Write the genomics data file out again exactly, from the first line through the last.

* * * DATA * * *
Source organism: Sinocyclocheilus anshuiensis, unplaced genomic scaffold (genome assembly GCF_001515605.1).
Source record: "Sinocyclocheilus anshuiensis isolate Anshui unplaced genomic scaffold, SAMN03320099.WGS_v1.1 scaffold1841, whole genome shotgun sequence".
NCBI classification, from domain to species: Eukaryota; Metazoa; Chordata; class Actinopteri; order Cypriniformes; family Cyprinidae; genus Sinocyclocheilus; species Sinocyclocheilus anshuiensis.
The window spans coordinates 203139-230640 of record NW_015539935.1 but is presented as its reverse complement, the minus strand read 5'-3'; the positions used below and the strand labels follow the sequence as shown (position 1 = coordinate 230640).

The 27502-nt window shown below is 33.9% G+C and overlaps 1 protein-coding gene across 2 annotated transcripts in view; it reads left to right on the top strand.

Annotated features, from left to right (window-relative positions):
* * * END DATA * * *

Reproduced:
Source organism: Sinocyclocheilus anshuiensis, unplaced genomic scaffold (genome assembly GCF_001515605.1).
Source record: "Sinocyclocheilus anshuiensis isolate Anshui unplaced genomic scaffold, SAMN03320099.WGS_v1.1 scaffold1841, whole genome shotgun sequence".
NCBI classification, from domain to species: Eukaryota; Metazoa; Chordata; class Actinopteri; order Cypriniformes; family Cyprinidae; genus Sinocyclocheilus; species Sinocyclocheilus anshuiensis.
The window spans coordinates 203139-230640 of record NW_015539935.1 but is presented as its reverse complement, the minus strand read 5'-3'; the positions used below and the strand labels follow the sequence as shown (position 1 = coordinate 230640).

The 27502-nt window shown below is 33.9% G+C and overlaps 1 protein-coding gene across 2 annotated transcripts in view; it reads left to right on the top strand.

Annotated features, from left to right (window-relative positions):